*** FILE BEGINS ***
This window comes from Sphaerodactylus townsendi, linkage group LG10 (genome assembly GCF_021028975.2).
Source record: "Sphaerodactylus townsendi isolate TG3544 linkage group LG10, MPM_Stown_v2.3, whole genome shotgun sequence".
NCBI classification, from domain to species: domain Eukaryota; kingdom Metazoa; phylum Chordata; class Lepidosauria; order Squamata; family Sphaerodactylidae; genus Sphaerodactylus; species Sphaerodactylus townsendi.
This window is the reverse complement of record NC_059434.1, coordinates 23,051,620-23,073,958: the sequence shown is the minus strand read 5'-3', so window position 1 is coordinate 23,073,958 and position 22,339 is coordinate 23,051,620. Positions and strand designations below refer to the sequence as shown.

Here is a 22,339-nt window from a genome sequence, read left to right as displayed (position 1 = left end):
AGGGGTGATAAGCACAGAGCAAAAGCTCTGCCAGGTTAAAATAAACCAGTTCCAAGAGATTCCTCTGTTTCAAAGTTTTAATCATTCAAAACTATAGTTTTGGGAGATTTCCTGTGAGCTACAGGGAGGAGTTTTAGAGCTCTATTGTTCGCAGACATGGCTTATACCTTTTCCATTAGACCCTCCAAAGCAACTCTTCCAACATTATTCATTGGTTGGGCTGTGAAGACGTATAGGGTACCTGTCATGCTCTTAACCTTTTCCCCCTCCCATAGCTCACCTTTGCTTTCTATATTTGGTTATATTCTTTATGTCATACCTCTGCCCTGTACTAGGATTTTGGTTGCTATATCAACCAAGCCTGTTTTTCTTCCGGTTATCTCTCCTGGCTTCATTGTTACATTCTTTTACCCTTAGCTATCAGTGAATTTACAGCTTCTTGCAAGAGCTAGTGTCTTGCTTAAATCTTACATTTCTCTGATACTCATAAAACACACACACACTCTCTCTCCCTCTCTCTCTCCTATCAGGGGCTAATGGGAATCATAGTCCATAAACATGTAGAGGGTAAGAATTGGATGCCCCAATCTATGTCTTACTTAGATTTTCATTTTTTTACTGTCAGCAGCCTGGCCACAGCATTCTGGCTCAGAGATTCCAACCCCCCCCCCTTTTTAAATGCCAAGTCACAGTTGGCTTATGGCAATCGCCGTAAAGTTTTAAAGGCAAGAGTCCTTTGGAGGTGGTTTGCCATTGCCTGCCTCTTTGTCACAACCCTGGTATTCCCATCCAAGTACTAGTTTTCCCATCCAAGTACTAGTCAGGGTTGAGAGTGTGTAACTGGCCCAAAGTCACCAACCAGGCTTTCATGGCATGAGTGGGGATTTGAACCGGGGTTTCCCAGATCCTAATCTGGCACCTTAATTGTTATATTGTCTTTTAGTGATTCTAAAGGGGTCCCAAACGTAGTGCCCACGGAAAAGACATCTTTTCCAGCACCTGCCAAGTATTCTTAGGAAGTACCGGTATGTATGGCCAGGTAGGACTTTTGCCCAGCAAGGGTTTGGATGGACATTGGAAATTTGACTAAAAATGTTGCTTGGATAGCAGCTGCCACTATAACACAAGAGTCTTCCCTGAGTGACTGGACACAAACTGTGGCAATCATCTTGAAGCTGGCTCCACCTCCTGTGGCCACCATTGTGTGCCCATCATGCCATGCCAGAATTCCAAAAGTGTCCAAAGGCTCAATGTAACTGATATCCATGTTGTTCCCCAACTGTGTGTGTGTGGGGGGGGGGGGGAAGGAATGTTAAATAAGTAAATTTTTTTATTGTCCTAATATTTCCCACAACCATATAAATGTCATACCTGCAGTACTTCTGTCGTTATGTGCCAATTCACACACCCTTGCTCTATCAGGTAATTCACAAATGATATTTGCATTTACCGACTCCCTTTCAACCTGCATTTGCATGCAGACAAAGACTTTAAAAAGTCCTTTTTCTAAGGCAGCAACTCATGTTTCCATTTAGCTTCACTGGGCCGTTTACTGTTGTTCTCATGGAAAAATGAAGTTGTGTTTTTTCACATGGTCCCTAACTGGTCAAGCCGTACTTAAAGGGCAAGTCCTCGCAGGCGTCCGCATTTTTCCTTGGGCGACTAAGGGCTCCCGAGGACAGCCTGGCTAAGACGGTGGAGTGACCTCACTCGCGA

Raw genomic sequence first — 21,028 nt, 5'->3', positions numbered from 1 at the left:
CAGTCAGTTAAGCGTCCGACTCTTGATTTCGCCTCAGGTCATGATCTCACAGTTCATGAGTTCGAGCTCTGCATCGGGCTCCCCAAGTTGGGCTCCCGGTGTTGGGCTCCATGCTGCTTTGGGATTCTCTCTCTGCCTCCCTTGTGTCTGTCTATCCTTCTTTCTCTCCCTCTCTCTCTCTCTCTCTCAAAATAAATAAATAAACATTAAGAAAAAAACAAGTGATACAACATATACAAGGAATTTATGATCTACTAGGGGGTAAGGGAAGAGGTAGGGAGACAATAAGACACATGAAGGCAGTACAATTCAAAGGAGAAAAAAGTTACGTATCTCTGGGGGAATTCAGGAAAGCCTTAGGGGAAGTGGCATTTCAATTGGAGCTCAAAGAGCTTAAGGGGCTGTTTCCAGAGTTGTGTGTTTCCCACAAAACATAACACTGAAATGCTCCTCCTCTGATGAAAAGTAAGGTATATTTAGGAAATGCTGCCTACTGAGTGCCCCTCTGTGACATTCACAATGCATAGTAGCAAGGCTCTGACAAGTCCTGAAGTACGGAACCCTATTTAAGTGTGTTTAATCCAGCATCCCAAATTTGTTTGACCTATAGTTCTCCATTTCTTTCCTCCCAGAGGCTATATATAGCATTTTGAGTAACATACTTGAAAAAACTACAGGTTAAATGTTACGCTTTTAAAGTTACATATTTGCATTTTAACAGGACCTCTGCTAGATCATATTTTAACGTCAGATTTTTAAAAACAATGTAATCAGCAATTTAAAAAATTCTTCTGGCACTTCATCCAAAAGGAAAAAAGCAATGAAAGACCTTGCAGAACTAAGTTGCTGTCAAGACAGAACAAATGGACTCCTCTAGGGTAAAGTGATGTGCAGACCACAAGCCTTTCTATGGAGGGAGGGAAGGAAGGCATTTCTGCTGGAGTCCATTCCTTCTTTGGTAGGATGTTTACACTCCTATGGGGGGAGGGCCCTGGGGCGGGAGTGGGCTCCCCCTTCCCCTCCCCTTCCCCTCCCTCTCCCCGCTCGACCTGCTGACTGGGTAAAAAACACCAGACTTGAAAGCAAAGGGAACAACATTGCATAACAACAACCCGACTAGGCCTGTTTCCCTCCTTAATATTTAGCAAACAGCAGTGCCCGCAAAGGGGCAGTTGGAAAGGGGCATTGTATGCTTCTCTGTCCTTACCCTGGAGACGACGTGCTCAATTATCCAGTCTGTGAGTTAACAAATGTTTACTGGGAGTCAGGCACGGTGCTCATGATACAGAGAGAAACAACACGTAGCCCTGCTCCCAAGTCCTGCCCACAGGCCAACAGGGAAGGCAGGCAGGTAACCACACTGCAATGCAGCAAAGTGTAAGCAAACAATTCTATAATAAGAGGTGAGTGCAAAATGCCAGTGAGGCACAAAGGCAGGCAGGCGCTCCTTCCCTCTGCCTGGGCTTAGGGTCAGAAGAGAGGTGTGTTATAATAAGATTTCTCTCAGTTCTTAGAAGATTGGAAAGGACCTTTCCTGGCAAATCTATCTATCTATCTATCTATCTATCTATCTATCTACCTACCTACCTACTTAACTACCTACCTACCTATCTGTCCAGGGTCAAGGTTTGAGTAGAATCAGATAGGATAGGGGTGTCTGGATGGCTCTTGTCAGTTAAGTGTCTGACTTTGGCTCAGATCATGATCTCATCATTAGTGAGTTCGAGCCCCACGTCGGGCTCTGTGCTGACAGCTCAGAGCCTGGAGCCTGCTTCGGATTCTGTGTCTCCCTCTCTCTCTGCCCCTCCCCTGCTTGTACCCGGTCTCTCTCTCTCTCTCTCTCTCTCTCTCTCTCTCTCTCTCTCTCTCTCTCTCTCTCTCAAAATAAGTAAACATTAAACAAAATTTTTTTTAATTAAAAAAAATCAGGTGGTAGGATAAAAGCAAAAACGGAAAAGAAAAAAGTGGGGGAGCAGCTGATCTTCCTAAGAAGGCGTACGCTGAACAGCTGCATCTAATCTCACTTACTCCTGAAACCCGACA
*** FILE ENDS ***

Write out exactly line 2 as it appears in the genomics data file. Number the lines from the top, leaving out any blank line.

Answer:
Source record: "Sphaerodactylus townsendi isolate TG3544 linkage group LG10, MPM_Stown_v2.3, whole genome shotgun sequence".